Last year, local hospitals treated more than 53,000 patients for cancer. From prostate and breast cancers to melanoma and pediatric lymphoma, these numbers show no signs of abating. In 2003, the American Cancer Society estimates, cancer will strike 32,800 more Virginians. The State-wide death toll this year is estimated at 13,700.
It’s hard to obtain firm figures for the dollar value represented by that much disease and death. But this much is known: Treatment numbers for cancer care have nearly doubled in the past decade. Clearly millions of dollars are changing hands locally in the pursuit of cance research, treatment and, ultimately, a cure. But the wave of cancer money does not crest only at the UVA Cancer Center and Martha Jefferson Hospital where primary diagnosis and treatment take place. Five miles north of the Downtown and Corner areas, at UVA’s North Fork Research Park, is PRA International, a clinical research organization that specializes in oncology. Inside the 80,000 square-foot facility, PRA provides drug development services—that is, drug trials—on a contract basis to pharmaceutical and biotechnology companies. Founded in Charlottesville in 1976, PRA has since spread to six continents and 60 countries. It employs more than 2,000 employees in total.
Where other local employers have announced cutbacks in response to hard economic times, in 2002 PRA reported 25 percent workforce growth, hiring 75 additional employees to a local staff now topping out at more than 300. Indeed, at $140 million, PRA’s revenue beat out the $115 million generated by the UVA Cancer Center’s clinical care.
Unquestionably, cancer is big business in Charlottesville.
And as is usually the case when plenty of money is flowing, a competitive market has sprung up. There’s a contest for cancer warriors being waged behind the scenes. Fueled by steady growth, leadership opportunities and the comparatively stress-free work environment that it offers area physicians, nurses and research experts, PRA may well be winning this hidden battle for the sharp minds and unfaltering dedication needed to build a strong army against the disease.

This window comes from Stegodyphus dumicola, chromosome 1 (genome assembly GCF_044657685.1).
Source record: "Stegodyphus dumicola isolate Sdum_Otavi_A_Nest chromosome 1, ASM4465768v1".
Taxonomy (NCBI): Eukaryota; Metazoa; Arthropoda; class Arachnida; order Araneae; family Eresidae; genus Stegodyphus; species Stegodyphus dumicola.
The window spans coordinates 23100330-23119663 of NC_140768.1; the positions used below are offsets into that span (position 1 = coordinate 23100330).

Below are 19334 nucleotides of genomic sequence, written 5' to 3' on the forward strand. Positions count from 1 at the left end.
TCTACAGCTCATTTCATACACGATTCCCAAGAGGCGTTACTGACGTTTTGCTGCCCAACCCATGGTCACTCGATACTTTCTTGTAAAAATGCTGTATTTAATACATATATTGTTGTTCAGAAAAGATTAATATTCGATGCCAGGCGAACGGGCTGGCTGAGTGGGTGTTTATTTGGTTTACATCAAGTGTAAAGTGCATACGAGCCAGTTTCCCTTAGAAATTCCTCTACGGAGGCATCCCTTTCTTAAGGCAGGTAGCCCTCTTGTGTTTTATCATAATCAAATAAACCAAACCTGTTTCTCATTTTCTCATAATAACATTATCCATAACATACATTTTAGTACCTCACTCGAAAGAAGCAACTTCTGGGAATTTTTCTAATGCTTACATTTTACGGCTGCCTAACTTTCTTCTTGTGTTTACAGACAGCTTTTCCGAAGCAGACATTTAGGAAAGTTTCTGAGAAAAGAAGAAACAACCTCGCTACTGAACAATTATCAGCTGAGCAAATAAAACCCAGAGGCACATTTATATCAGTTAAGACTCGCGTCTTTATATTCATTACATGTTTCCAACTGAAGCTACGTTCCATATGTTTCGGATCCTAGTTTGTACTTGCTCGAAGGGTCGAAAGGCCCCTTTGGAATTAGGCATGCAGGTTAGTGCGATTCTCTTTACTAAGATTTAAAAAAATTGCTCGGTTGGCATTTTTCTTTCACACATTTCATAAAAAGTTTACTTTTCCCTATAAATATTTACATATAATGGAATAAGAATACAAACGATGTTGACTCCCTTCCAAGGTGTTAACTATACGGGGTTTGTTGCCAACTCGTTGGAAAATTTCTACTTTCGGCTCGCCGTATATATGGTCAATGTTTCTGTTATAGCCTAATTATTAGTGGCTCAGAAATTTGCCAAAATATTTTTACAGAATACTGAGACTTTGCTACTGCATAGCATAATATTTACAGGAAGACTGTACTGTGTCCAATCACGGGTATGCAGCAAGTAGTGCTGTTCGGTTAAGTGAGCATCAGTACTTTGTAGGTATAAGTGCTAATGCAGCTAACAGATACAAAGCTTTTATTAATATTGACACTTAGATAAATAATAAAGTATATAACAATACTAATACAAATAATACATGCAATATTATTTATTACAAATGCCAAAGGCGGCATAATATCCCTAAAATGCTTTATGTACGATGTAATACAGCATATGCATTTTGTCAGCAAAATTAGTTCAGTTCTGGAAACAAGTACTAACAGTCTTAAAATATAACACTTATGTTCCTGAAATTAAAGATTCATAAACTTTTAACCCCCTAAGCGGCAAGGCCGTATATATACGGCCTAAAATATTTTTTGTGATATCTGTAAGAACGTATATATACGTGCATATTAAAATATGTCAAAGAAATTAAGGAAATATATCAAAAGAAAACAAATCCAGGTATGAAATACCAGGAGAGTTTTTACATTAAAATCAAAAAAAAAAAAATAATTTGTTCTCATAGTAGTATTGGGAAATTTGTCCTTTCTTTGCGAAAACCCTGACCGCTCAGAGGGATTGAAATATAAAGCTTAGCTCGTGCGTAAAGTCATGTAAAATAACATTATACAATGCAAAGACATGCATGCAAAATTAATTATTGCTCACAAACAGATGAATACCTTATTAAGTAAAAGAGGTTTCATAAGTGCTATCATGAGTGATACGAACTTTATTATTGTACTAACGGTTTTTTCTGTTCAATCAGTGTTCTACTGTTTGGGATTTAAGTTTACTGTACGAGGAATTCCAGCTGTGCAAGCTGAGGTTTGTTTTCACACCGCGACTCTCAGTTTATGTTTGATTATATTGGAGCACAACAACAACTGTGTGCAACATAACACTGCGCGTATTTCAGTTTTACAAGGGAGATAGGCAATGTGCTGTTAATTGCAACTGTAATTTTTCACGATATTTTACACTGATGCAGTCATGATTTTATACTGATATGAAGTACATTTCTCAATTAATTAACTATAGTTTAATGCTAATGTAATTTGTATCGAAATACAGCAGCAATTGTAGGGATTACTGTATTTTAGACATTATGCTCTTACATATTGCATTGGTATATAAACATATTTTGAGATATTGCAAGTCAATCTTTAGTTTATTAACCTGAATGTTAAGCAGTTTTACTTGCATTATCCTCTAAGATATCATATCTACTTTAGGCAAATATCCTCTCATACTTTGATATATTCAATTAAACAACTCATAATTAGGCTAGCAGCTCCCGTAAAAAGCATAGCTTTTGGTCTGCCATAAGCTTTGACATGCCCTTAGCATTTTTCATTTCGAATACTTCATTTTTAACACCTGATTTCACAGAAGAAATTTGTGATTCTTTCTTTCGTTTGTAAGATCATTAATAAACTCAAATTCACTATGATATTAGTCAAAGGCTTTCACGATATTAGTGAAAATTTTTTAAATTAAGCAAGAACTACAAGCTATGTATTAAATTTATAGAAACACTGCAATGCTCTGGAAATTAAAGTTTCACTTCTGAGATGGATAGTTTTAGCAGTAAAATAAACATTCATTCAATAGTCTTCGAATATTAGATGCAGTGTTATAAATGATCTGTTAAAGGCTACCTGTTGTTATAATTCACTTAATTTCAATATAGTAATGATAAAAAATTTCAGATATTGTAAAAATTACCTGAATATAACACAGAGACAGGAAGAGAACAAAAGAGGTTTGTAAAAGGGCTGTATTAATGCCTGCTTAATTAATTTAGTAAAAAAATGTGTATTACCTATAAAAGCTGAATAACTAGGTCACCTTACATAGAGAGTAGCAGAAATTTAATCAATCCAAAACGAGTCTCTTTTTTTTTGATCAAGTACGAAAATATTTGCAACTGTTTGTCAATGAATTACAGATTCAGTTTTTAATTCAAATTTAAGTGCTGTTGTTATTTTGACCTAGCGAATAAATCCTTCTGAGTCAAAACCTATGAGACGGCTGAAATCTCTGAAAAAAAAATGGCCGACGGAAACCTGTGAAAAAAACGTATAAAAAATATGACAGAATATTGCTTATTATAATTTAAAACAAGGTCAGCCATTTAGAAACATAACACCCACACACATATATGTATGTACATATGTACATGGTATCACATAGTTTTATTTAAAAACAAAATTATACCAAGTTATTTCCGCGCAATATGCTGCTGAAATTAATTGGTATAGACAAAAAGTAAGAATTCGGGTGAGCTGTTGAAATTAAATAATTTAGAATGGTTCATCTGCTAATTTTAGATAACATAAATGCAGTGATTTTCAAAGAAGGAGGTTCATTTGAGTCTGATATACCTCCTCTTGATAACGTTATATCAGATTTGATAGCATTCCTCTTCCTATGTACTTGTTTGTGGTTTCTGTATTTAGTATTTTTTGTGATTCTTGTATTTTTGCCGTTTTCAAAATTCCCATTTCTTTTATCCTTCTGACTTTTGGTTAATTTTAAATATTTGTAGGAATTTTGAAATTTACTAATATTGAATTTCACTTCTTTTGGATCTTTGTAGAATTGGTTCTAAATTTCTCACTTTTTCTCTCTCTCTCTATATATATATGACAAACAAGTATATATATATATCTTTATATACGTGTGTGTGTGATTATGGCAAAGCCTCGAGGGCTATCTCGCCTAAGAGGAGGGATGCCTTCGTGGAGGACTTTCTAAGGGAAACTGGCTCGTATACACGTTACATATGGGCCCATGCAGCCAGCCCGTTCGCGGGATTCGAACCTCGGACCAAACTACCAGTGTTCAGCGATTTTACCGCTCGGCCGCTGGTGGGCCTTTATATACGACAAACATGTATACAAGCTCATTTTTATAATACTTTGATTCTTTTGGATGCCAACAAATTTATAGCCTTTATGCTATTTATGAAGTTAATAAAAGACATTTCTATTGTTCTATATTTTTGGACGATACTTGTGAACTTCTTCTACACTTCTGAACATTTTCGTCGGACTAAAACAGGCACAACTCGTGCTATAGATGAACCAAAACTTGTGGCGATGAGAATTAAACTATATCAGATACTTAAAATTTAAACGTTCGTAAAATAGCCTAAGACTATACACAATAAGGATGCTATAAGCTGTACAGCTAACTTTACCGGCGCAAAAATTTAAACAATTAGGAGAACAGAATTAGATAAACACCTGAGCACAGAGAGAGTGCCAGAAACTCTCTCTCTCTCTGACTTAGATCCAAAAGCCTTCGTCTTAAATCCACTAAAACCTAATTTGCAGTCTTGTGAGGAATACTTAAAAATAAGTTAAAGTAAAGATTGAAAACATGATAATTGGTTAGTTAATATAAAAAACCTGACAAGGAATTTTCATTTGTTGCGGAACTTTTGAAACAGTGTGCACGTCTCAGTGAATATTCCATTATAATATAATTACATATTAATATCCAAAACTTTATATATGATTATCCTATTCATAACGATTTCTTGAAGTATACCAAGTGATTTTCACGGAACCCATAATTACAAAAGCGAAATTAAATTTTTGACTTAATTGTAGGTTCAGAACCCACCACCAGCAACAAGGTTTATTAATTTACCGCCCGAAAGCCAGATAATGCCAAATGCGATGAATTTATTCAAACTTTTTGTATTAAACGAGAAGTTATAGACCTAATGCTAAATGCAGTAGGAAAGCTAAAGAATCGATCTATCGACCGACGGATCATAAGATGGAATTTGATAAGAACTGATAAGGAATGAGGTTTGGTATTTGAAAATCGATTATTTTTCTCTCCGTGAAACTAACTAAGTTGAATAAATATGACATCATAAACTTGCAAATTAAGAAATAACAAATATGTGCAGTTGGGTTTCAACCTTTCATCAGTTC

Bob Fritz is a case in point. Now a medical director with PRA, Fritz closed the doors of his family practice more than a decade ago. His career had been marked by devotion to his patients, but with the changes in medical care, he simply couldn’t afford, mentally or financially, to keep his practice afloat.
He gave up the ghost in 1996 and joined PRA to monitor and support drug and vaccine trials.
“I grew to truly dislike the direction of modern American medicine,” says Fritz. “I simply couldn’t do it anymore.”
UVA and Martha Jefferson hospitals each treat cancer patients, but in terms of sheer girth there is virtually no comparison. Recently rated among the nation’s top centers by U.S. News & World Report, the UVA Cancer Center offers 34 doctors in direct care, and many dozens of specialists on staff.
UVA attracts more than 2,100 new in-patients and 50,000 outpatients annually. Two-thirds of patients come from an 80-mile radius while 24 percent travel from other parts of Virginia. And 10 percent fly in to be treated from around the world.
“During one of my appointments I was sitting beside people who had traveled hours to come to the UVA center,” says Mary Kay Ohaneson, a 54-year-old two-time cancer survivor, who was treated in both cases at UVA. “I felt so fortunate. I had traveled about 15 minutes.”
Martha Jefferson’s cancer center saw 801 cases in 2001, the most recent year for which data is available. With its new Martha Jefferson Outpatient Care Center inside a 14-acre, 94,000 square-foot facility at Peter Jefferson Place on Route 250E, Martha Jefferson plans to ramp up its cancer care, especially in the area of medical imaging when doors open in mid-September.